Tips on Growing Fruitful Tomato Plants

Tomatoes are among the most popular plants for a home garden. Although the tomato is actually a fruit, it is classified as a vegetable. Tomatoes may be eaten raw, canned for winter food preparation or cooked in various ways that range from sauces and soups to breaded and fried. Tomatoes in the garden take up very little space, yet can grow up to 10 lbs. of fruit per plant.

Water

A tomato plant is 95 percent water. In order for tomato plants to grow and develop fruit, the plants will need lots of water. Water tomato plants with 2 quarts of water daily until the first harvest. Then increase the water to 4 quarts daily for plants producing fruit. You should water with a single, deep soak rather than several light watering sessions. This will encourage tomatoes to develop a deep root system. Add straw mulch around tomatoes to control weeds and hold moisture into the soil.

Staking and Pruning

Staking involves training tomatoes into a vertical growing position by tying the plant to a stake that has been inserted into the ground near the plant. Tomatoes that have been staked are less likely to get diseases than tomato plants that grow along the ground. Tomatoes that are staked should be tied with soft cord that has about ½ inch of slack to allow for stem enlargement. Early season varieties and caged tomatoes do not need pruning. But large, late season varieties that are not grown in cages need to be pruned to control the height of the plant. To prune these tomato plants, remove side shoots and top the plant to control bushy growth and overall height.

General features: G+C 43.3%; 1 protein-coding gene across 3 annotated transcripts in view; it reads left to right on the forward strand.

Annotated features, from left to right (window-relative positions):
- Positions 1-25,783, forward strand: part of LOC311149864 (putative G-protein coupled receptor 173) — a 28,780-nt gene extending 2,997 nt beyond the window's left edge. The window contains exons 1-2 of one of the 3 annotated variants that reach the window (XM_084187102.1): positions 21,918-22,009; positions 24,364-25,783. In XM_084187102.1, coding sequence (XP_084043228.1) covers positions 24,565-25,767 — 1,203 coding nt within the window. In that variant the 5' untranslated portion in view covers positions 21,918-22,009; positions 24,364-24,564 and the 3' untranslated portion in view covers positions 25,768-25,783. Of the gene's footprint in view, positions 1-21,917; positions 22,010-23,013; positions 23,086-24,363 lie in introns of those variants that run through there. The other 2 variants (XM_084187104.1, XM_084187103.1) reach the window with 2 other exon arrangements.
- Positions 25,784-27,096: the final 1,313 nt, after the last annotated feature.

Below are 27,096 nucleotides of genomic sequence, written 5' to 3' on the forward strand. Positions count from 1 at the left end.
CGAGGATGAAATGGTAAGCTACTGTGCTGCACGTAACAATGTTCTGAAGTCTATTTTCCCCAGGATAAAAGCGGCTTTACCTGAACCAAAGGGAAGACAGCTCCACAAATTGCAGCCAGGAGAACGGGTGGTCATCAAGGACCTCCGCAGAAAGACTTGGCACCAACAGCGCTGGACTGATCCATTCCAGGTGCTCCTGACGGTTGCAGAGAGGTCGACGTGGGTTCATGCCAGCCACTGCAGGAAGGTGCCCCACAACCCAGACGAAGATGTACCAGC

Crop Rotation

Tomatoes are distantly related to potatoes, peppers and eggplants. Because of this, these crops are often affected by the same fungal diseases, such as fusarium or verticillium wilt. Symptoms of wilt in tomatoes include wilting lower leaves. If the plant is attacked before it reaches maturity, the entire plant will die. The fungus that causes these diseases may exist in the soil where a plant was located for several years. Because of this, you should never plant tomatoes in any location that once held peppers, potatoes or eggplant.

Keywords: growing tomatoes, raising tomatoes, tomato culture

About this Author

Tracy S. Morris has been a freelance writer since 2000. She has published two novels and numerous online articles. Her work has appeared in national magazines and newspapers, including "Ferrets," "CatFancy," "Lexington Herald Leader" and "The Tulsa World."